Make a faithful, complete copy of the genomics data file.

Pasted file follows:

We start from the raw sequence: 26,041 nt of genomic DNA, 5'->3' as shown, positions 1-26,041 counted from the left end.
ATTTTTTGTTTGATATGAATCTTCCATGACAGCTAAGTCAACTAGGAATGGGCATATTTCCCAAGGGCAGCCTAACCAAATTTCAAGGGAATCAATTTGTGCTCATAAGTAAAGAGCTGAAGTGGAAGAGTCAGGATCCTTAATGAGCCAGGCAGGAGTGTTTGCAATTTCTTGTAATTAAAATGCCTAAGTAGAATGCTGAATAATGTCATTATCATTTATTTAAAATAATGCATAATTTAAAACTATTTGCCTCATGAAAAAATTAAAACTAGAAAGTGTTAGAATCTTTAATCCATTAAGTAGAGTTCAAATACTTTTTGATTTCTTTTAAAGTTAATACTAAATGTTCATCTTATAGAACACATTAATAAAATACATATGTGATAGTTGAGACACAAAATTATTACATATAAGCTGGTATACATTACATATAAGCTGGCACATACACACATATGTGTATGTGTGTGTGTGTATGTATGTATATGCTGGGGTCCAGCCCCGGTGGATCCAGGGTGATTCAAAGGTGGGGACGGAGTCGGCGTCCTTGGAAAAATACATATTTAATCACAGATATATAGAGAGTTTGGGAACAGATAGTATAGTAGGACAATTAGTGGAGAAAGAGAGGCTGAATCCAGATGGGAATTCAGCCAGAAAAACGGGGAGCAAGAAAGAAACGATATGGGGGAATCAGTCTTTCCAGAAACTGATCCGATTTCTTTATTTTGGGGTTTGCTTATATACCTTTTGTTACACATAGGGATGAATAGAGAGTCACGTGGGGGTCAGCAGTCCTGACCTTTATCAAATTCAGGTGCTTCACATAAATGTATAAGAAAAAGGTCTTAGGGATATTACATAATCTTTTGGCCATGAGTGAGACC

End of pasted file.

We start from the raw sequence: 26,041 nt of genomic DNA, 5'->3' as shown, positions 1-26,041 counted from the left end.
ATTTTTTGTTTGATATGAATCTTCCATGACAGCTAAGTCAACTAGGAATGGGCATATTTCCCAAGGGCAGCCTAACCAAATTTCAAGGGAATCAATTTGTGCTCATAAGTAAAGAGCTGAAGTGGAAGAGTCAGGATCCTTAATGAGCCAGGCAGGAGTGTTTGCAATTTCTTGTAATTAAAATGCCTAAGTAGAATGCTGAATAATGTCATTATCATTTATTTAAAATAATGCATAATTTAAAACTATTTGCCTCATGAAAAAATTAAAACTAGAAAGTGTTAGAATCTTTAATCCATTAAGTAGAGTTCAAATACTTTTTGATTTCTTTTAAAGTTAATACTAAATGTTCATCTTATAGAACACATTAATAAAATACATATGTGATAGTTGAGACACAAAATTATTACATATAAGCTGGTATACATTACATATAAGCTGGCACATACACACATATGTGTATGTGTGTGTGTGTATGTATGTATATGCTGGGGTCCAGCCCCGGTGGATCCAGGGTGATTCAAAGGTGGGGACGGAGTCGGCGTCCTTGGAAAAATACATATTTAATCACAGATATATAGAGAGTTTGGGAACAGATAGTATAGTAGGACAATTAGTGGAGAAAGAGAGGCTGAATCCAGATGGGAATTCAGCCAGAAAAACGGGGAGCAAGAAAGAAACGATATGGGGGAATCAGTCTTTCCAGAAACTGATCCGATTTCTTTATTTTGGGGTTTGCTTATATACCTTTTGTTACACATAGGGATGAATAGAGAGTCACGTGGGGGTCAGCAGTCCTGACCTTTATCAAATTCAGGTGCTTCACATAAATGTATAAGAAAAAGGTCTTAGGGATATTACATAATCTTTTGGCCATGAGTGAGACC